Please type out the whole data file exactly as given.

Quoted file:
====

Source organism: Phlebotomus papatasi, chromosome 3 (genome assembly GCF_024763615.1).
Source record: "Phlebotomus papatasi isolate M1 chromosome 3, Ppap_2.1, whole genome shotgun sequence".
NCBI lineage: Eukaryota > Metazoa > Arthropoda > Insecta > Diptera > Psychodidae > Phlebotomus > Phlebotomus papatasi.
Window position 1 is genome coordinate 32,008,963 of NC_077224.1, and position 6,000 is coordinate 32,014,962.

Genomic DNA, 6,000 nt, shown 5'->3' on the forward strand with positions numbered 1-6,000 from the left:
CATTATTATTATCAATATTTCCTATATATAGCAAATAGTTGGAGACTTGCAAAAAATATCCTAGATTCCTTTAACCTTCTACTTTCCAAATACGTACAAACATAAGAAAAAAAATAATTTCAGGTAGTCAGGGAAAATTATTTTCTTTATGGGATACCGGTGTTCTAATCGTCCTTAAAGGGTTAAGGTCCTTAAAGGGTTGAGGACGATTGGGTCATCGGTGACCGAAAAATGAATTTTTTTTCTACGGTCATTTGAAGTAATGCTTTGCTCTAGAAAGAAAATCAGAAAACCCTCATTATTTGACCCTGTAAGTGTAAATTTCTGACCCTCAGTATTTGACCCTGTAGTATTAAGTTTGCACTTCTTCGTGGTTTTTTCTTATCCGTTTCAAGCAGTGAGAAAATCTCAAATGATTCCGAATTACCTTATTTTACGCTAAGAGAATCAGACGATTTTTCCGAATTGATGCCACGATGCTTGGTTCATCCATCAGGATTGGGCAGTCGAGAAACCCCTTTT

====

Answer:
Source organism: Phlebotomus papatasi, chromosome 3 (genome assembly GCF_024763615.1).
Source record: "Phlebotomus papatasi isolate M1 chromosome 3, Ppap_2.1, whole genome shotgun sequence".
NCBI lineage: Eukaryota > Metazoa > Arthropoda > Insecta > Diptera > Psychodidae > Phlebotomus > Phlebotomus papatasi.
Window position 1 is genome coordinate 32,008,963 of NC_077224.1, and position 6,000 is coordinate 32,014,962.

Genomic DNA, 6,000 nt, shown 5'->3' on the forward strand with positions numbered 1-6,000 from the left:
CATTATTATTATCAATATTTCCTATATATAGCAAATAGTTGGAGACTTGCAAAAAATATCCTAGATTCCTTTAACCTTCTACTTTCCAAATACGTACAAACATAAGAAAAAAAATAATTTCAGGTAGTCAGGGAAAATTATTTTCTTTATGGGATACCGGTGTTCTAATCGTCCTTAAAGGGTTAAGGTCCTTAAAGGGTTGAGGACGATTGGGTCATCGGTGACCGAAAAATGAATTTTTTTTCTACGGTCATTTGAAGTAATGCTTTGCTCTAGAAAGAAAATCAGAAAACCCTCATTATTTGACCCTGTAAGTGTAAATTTCTGACCCTCAGTATTTGACCCTGTAGTATTAAGTTTGCACTTCTTCGTGGTTTTTTCTTATCCGTTTCAAGCAGTGAGAAAATCTCAAATGATTCCGAATTACCTTATTTTACGCTAAGAGAATCAGACGATTTTTCCGAATTGATGCCACGATGCTTGGTTCATCCATCAGGATTGGGCAGTCGAGAAACCCCTTTT